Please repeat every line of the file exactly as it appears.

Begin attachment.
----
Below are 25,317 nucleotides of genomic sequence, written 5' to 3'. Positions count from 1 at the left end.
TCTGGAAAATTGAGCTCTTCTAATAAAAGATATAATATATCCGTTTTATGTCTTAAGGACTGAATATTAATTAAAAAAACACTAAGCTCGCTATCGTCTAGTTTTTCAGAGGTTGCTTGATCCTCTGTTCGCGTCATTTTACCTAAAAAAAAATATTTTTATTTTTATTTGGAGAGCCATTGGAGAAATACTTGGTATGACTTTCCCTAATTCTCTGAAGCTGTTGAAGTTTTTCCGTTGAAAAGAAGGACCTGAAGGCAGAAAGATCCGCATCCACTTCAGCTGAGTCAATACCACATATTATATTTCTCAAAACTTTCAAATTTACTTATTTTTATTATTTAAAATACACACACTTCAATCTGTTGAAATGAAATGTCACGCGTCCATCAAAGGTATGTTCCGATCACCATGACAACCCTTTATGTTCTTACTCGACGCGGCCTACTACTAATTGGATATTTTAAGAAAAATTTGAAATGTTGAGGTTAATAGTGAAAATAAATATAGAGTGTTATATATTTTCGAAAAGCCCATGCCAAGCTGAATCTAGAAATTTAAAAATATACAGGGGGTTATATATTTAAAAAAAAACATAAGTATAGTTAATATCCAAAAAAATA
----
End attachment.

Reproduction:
Below are 25,317 nucleotides of genomic sequence, written 5' to 3'. Positions count from 1 at the left end.
TCTGGAAAATTGAGCTCTTCTAATAAAAGATATAATATATCCGTTTTATGTCTTAAGGACTGAATATTAATTAAAAAAACACTAAGCTCGCTATCGTCTAGTTTTTCAGAGGTTGCTTGATCCTCTGTTCGCGTCATTTTACCTAAAAAAAAATATTTTTATTTTTATTTGGAGAGCCATTGGAGAAATACTTGGTATGACTTTCCCTAATTCTCTGAAGCTGTTGAAGTTTTTCCGTTGAAAAGAAGGACCTGAAGGCAGAAAGATCCGCATCCACTTCAGCTGAGTCAATACCACATATTATATTTCTCAAAACTTTCAAATTTACTTATTTTTATTATTTAAAATACACACACTTCAATCTGTTGAAATGAAATGTCACGCGTCCATCAAAGGTATGTTCCGATCACCATGACAACCCTTTATGTTCTTACTCGACGCGGCCTACTACTAATTGGATATTTTAAGAAAAATTTGAAATGTTGAGGTTAATAGTGAAAATAAATATAGAGTGTTATATATTTTCGAAAAGCCCATGCCAAGCTGAATCTAGAAATTTAAAAATATACAGGGGGTTATATATTTAAAAAAAAACATAAGTATAGTTAATATCCAAAAAAATA